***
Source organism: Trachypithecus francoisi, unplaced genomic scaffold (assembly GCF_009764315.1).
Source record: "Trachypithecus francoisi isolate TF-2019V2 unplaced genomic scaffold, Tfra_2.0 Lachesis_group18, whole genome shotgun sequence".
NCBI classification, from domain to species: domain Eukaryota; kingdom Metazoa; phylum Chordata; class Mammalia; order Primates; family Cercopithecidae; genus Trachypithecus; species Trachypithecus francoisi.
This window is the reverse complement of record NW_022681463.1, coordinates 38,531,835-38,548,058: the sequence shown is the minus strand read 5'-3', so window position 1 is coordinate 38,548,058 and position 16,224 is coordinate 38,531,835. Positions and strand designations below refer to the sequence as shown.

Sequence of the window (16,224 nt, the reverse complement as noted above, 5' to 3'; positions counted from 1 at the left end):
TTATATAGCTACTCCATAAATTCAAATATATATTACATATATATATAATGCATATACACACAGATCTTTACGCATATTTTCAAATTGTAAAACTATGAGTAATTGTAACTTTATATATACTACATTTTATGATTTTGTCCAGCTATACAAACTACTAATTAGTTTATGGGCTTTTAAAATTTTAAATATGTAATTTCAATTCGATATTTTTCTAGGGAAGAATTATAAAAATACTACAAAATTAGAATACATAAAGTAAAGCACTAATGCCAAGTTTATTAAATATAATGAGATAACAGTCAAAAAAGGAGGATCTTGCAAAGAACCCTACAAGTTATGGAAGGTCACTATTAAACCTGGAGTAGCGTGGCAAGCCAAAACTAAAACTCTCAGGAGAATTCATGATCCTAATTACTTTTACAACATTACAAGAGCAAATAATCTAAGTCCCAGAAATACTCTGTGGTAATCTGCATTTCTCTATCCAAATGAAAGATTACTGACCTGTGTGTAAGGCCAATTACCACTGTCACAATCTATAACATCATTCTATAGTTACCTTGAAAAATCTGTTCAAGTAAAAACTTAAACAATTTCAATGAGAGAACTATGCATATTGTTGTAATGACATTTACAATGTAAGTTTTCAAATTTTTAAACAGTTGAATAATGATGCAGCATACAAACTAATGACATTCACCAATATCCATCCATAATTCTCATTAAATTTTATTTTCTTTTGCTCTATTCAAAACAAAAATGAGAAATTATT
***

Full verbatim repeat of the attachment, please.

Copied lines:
Source organism: Trachypithecus francoisi, unplaced genomic scaffold (assembly GCF_009764315.1).
Source record: "Trachypithecus francoisi isolate TF-2019V2 unplaced genomic scaffold, Tfra_2.0 Lachesis_group18, whole genome shotgun sequence".
NCBI classification, from domain to species: domain Eukaryota; kingdom Metazoa; phylum Chordata; class Mammalia; order Primates; family Cercopithecidae; genus Trachypithecus; species Trachypithecus francoisi.
This window is the reverse complement of record NW_022681463.1, coordinates 38,531,835-38,548,058: the sequence shown is the minus strand read 5'-3', so window position 1 is coordinate 38,548,058 and position 16,224 is coordinate 38,531,835. Positions and strand designations below refer to the sequence as shown.

Sequence of the window (16,224 nt, the reverse complement as noted above, 5' to 3'; positions counted from 1 at the left end):
TTATATAGCTACTCCATAAATTCAAATATATATTACATATATATATAATGCATATACACACAGATCTTTACGCATATTTTCAAATTGTAAAACTATGAGTAATTGTAACTTTATATATACTACATTTTATGATTTTGTCCAGCTATACAAACTACTAATTAGTTTATGGGCTTTTAAAATTTTAAATATGTAATTTCAATTCGATATTTTTCTAGGGAAGAATTATAAAAATACTACAAAATTAGAATACATAAAGTAAAGCACTAATGCCAAGTTTATTAAATATAATGAGATAACAGTCAAAAAAGGAGGATCTTGCAAAGAACCCTACAAGTTATGGAAGGTCACTATTAAACCTGGAGTAGCGTGGCAAGCCAAAACTAAAACTCTCAGGAGAATTCATGATCCTAATTACTTTTACAACATTACAAGAGCAAATAATCTAAGTCCCAGAAATACTCTGTGGTAATCTGCATTTCTCTATCCAAATGAAAGATTACTGACCTGTGTGTAAGGCCAATTACCACTGTCACAATCTATAACATCATTCTATAGTTACCTTGAAAAATCTGTTCAAGTAAAAACTTAAACAATTTCAATGAGAGAACTATGCATATTGTTGTAATGACATTTACAATGTAAGTTTTCAAATTTTTAAACAGTTGAATAATGATGCAGCATACAAACTAATGACATTCACCAATATCCATCCATAATTCTCATTAAATTTTATTTTCTTTTGCTCTATTCAAAACAAAAATGAGAAATTATT